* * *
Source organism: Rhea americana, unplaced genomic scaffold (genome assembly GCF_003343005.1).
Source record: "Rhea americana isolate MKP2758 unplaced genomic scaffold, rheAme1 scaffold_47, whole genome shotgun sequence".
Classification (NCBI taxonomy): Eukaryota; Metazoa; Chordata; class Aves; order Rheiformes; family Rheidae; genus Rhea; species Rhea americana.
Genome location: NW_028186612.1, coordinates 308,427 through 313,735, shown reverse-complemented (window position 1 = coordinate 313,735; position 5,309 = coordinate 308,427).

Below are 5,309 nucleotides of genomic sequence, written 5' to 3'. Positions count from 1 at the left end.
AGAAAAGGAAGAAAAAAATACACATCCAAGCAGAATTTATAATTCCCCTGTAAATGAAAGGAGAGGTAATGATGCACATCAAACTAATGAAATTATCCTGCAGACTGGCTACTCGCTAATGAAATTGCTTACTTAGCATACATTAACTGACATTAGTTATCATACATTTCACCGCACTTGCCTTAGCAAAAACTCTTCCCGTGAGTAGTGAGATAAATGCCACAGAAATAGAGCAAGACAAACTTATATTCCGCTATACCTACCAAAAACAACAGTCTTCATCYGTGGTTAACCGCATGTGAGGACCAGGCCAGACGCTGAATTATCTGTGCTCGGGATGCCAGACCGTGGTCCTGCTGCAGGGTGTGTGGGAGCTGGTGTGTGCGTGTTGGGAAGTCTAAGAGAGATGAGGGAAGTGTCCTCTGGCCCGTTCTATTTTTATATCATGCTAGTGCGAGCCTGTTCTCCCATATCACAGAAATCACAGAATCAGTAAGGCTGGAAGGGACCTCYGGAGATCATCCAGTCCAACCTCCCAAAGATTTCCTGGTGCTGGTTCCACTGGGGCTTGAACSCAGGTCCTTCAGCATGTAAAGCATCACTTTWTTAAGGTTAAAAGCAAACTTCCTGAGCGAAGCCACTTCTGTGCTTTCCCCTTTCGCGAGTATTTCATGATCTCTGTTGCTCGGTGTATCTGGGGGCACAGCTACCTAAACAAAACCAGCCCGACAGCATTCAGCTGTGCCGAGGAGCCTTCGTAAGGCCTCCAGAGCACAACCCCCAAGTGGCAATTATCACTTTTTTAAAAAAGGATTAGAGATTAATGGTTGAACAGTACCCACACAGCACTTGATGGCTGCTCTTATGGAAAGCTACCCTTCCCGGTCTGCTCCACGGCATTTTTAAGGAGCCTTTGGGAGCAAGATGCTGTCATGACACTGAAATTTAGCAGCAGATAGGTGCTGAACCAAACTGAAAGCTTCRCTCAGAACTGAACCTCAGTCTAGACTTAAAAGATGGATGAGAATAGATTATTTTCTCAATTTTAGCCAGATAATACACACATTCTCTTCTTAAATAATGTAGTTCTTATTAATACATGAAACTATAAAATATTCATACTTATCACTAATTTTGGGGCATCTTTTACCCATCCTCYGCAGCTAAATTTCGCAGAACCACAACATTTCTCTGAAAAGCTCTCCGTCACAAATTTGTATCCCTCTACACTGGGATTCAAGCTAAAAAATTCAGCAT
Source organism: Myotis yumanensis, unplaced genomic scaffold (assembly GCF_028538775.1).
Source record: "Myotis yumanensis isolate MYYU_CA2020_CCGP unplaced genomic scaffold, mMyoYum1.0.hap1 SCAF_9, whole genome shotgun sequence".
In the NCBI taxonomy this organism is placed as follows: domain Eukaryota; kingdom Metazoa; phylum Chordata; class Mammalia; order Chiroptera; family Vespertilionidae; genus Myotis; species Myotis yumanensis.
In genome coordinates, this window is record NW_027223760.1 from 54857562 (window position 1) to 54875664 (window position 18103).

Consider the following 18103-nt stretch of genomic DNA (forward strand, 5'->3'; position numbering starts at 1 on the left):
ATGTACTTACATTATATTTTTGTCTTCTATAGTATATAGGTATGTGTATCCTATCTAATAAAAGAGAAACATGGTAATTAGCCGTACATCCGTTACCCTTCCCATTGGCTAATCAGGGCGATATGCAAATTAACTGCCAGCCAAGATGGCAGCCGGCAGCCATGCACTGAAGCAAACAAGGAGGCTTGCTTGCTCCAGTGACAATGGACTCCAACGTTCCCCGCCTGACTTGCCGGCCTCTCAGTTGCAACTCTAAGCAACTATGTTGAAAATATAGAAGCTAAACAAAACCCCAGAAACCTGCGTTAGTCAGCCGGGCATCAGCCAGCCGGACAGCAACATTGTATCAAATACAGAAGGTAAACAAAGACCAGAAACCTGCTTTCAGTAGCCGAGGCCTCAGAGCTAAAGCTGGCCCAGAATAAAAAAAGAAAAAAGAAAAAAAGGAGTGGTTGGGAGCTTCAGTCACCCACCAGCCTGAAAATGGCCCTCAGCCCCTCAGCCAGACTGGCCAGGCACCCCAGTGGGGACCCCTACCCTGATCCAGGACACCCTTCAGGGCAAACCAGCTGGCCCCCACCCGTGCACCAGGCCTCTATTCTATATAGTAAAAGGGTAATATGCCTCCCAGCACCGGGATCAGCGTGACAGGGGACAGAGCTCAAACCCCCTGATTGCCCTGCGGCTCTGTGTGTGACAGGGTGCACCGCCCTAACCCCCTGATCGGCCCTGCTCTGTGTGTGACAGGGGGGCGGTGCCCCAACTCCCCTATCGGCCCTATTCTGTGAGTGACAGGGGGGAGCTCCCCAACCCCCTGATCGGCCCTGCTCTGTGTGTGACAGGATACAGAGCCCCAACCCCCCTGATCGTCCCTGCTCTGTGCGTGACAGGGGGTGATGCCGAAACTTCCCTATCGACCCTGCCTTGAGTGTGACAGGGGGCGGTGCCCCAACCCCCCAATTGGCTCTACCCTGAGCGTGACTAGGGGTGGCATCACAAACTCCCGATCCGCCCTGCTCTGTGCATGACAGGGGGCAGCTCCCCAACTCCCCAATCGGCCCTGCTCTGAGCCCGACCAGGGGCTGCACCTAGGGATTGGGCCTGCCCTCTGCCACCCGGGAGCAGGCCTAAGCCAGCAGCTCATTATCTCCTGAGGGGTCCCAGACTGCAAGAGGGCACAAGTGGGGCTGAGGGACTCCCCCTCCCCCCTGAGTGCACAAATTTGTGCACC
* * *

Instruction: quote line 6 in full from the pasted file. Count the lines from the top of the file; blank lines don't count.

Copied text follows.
AGAAAAGGAAGAAAAAAATACACATCCAAGCAGAATTTATAATTCCCCTGTAAATGAAAGGAGAGGTAATGATGCACATCAAACTAATGAAATTATCCTGCAGACTGGCTACTCGCTAATGAAATTGCTTACTTAGCATACATTAACTGACATTAGTTATCATACATTTCACCGCACTTGCCTTAGCAAAAACTCTTCCCGTGAGTAGTGAGATAAATGCCACAGAAATAGAGCAAGACAAACTTATATTCCGCTATACCTACCAAAAACAACAGTCTTCATCYGTGGTTAACCGCATGTGAGGACCAGGCCAGACGCTGAATTATCTGTGCTCGGGATGCCAGACCGTGGTCCTGCTGCAGGGTGTGTGGGAGCTGGTGTGTGCGTGTTGGGAAGTCTAAGAGAGATGAGGGAAGTGTCCTCTGGCCCGTTCTATTTTTATATCATGCTAGTGCGAGCCTGTTCTCCCATATCACAGAAATCACAGAATCAGTAAGGCTGGAAGGGACCTCYGGAGATCATCCAGTCCAACCTCCCAAAGATTTCCTGGTGCTGGTTCCACTGGGGCTTGAACSCAGGTCCTTCAGCATGTAAAGCATCACTTTWTTAAGGTTAAAAGCAAACTTCCTGAGCGAAGCCACTTCTGTGCTTTCCCCTTTCGCGAGTATTTCATGATCTCTGTTGCTCGGTGTATCTGGGGGCACAGCTACCTAAACAAAACCAGCCCGACAGCATTCAGCTGTGCCGAGGAGCCTTCGTAAGGCCTCCAGAGCACAACCCCCAAGTGGCAATTATCACTTTTTTAAAAAAGGATTAGAGATTAATGGTTGAACAGTACCCACACAGCACTTGATGGCTGCTCTTATGGAAAGCTACCCTTCCCGGTCTGCTCCACGGCATTTTTAAGGAGCCTTTGGGAGCAAGATGCTGTCATGACACTGAAATTTAGCAGCAGATAGGTGCTGAACCAAACTGAAAGCTTCRCTCAGAACTGAACCTCAGTCTAGACTTAAAAGATGGATGAGAATAGATTATTTTCTCAATTTTAGCCAGATAATACACACATTCTCTTCTTAAATAATGTAGTTCTTATTAATACATGAAACTATAAAATATTCATACTTATCACTAATTTTGGGGCATCTTTTACCCATCCTCYGCAGCTAAATTTCGCAGAACCACAACATTTCTCTGAAAAGCTCTCCGTCACAAATTTGTATCCCTCTACACTGGGATTCAAGCTAAAAAATTCAGCAT